Alpacas are relatively small and easy to handle, weighing anywhere between 100-200 lbs and standing as short at a minimum of 32 inches at the shoulder.
They come in 22 colours, including white, beige, fawn, brown, black, grey, and multi/fancy (a.k.a. spotted), with an almost infinite number of combinations of shades and markings in between.
Alpacas come in two breed variations, "Huacaya" and "Suri". Huacaya alpacas are the most common in Canada, and are noted for their "fluffy" appearance. Their fibre grows outward from the body, similar to a sheep's wool.
Suri alpacas are similar in build, but are recognized for their silkier, pencil-locks, and brighter lustre. Suri's fibre does not grow outwards from the body with a "fluffy" appearance, but rather it grows much like long hair-- making suri's appear to have long, flowing ringlets growing from their coats.
Some interesting characteristics of alpacas include their soft padded feet (much like a dogs paws) with two toes; their muzzle which only has teeth on the bottom jaw, as well as the male alpacas propensity to grow "fighting teeth" which may need to be trimmed.
Unlike their larger llama cousins, alpacas are generally more compact in appearance. They have more facial and leg coverage, and unlike some llamas, they do not shed their coat out during the year.
Alpacas tend to have squarish, but wedge shaped heads with spear-shaped ears. Their backs are not as long nor as straight as llamas. Instead, they have a slightly convex profile, with a more rounded top line and a low set tail.
Alpaca's lack of grease or lanolin means it can be worked with washed or raw. In terms of the environment, this is great because there are no harsh chemicals needed to "scour" the grease from the fleece as with sheep's wool. It also means that those who are normally allergic to lanolin can wear alpaca without problems, because it will not trigger their lanolin sensitivity.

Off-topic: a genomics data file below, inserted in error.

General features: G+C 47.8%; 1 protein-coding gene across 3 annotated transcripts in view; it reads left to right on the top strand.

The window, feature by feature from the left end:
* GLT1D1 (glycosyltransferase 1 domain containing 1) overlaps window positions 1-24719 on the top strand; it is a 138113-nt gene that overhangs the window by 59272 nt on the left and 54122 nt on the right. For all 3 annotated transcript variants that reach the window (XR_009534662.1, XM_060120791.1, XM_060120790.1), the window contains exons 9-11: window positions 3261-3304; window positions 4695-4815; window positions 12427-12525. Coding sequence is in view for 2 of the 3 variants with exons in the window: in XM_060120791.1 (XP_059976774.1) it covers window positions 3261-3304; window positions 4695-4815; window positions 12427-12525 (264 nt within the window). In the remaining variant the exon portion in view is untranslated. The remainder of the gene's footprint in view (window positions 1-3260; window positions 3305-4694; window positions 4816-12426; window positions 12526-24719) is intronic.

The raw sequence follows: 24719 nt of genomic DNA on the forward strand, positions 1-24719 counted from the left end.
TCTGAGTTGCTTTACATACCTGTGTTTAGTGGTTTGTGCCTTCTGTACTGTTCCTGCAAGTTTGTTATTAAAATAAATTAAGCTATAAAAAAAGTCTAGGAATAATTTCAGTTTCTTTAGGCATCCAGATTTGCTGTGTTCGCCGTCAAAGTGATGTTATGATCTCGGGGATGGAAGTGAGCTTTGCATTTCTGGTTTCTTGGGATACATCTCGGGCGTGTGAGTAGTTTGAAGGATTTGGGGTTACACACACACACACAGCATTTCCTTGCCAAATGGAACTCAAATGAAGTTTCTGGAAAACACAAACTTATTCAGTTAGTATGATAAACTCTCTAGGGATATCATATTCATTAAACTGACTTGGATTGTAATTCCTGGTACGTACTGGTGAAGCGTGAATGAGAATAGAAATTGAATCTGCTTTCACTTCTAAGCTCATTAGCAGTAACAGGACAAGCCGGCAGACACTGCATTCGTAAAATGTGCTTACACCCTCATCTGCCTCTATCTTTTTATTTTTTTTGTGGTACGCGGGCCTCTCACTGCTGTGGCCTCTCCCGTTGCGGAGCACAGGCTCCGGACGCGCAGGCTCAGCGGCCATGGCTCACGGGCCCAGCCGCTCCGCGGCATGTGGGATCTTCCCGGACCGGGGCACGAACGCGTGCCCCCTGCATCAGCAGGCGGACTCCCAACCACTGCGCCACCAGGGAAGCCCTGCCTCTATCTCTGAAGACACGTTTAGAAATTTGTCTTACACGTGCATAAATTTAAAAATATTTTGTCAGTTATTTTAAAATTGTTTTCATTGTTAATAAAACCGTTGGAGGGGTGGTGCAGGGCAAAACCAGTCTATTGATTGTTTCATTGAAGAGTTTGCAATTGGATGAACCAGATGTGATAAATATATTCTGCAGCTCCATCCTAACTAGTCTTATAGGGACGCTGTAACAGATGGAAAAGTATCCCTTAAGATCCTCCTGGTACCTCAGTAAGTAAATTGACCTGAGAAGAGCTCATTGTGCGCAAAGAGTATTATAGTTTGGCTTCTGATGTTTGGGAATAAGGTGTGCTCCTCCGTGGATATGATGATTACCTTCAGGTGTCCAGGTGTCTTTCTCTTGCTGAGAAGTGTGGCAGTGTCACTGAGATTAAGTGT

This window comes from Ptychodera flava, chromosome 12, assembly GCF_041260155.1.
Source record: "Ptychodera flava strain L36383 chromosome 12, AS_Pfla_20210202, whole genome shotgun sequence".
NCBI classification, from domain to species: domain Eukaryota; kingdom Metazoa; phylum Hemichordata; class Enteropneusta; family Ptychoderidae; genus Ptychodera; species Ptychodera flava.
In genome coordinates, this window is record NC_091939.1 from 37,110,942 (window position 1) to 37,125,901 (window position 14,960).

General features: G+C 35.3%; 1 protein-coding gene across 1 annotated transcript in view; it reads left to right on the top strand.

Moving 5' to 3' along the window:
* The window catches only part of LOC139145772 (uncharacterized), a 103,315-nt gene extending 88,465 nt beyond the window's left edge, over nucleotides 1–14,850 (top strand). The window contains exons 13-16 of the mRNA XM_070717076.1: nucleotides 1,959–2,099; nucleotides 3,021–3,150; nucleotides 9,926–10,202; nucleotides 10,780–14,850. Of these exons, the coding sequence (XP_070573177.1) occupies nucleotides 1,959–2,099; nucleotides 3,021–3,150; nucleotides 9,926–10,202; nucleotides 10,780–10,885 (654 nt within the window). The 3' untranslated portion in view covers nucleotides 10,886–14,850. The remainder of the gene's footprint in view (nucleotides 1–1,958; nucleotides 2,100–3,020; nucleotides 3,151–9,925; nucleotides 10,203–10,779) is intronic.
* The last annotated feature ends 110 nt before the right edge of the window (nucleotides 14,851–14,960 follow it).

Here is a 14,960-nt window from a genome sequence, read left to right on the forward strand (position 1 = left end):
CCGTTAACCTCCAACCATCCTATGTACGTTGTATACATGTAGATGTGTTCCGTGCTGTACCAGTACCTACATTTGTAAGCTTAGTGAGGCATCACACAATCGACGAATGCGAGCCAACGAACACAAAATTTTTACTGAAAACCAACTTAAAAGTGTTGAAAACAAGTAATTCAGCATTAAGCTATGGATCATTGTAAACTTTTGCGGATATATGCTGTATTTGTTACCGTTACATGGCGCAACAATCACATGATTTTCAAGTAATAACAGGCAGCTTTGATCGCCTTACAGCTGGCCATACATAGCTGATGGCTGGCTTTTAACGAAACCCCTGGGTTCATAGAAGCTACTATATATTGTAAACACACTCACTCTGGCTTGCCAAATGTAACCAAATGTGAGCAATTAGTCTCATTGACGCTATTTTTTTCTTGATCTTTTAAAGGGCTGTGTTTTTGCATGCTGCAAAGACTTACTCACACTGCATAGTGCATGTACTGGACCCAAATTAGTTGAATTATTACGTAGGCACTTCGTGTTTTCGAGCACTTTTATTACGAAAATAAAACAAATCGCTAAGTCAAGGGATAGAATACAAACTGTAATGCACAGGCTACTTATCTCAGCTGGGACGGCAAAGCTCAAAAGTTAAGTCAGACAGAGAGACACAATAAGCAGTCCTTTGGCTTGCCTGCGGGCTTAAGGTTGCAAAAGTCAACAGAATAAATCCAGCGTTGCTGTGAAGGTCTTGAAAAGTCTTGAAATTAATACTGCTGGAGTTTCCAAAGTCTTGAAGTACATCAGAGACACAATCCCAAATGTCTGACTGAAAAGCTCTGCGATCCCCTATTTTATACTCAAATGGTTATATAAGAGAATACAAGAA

Alpaca fibre is very accepting of dye, making it very easy to dye a new colour without having to use a lot of dye to get it the proper shade. As well, with alpacas coming in such a variety of colours, there are numerous colour combinations that make dyeing the fibre interesting, as different shades of alpaca can be mixed with different dyes to produce earthy tones. With there being 22 natural colours all over the spectrum, many opt to skip the dyeing process altogether and enjoy working with the fibre in its natural colour.
Their fibre is warm and soft to the touch, many animals even feel silk-soft, especially once the fibre is processed. Because of the hollow nature of the fibres, it retains heat better than sheep's wool, and reglates temperature and moisture, wicking it away when it is too much, and maintaining an almost perfect temperature on the wearer. Alpaca garments can keep you both warmer when you need it, and cooler when it is hot than sheep's wool; all without the added weight.
Comparable to the finest of sheep's wools, if not finer in some animals, alpacas produce fibre that can be worn against the skin without irritation. The build of the hair-follicle also provides for a smoother fibre shaft that means alpaca fibre is often times very lustrous and smooth to the touch. It can be spun very thin for lace, as well as thick for other more utilitarian yarns.
When spun and processed into a garment, alpaca is not easily torn or pilled, a testament to how strong and resilient the fibres are. Because of this, alpaca fibre is great for more industrial processing as well, and can withstand the rigours of machine processing quite well.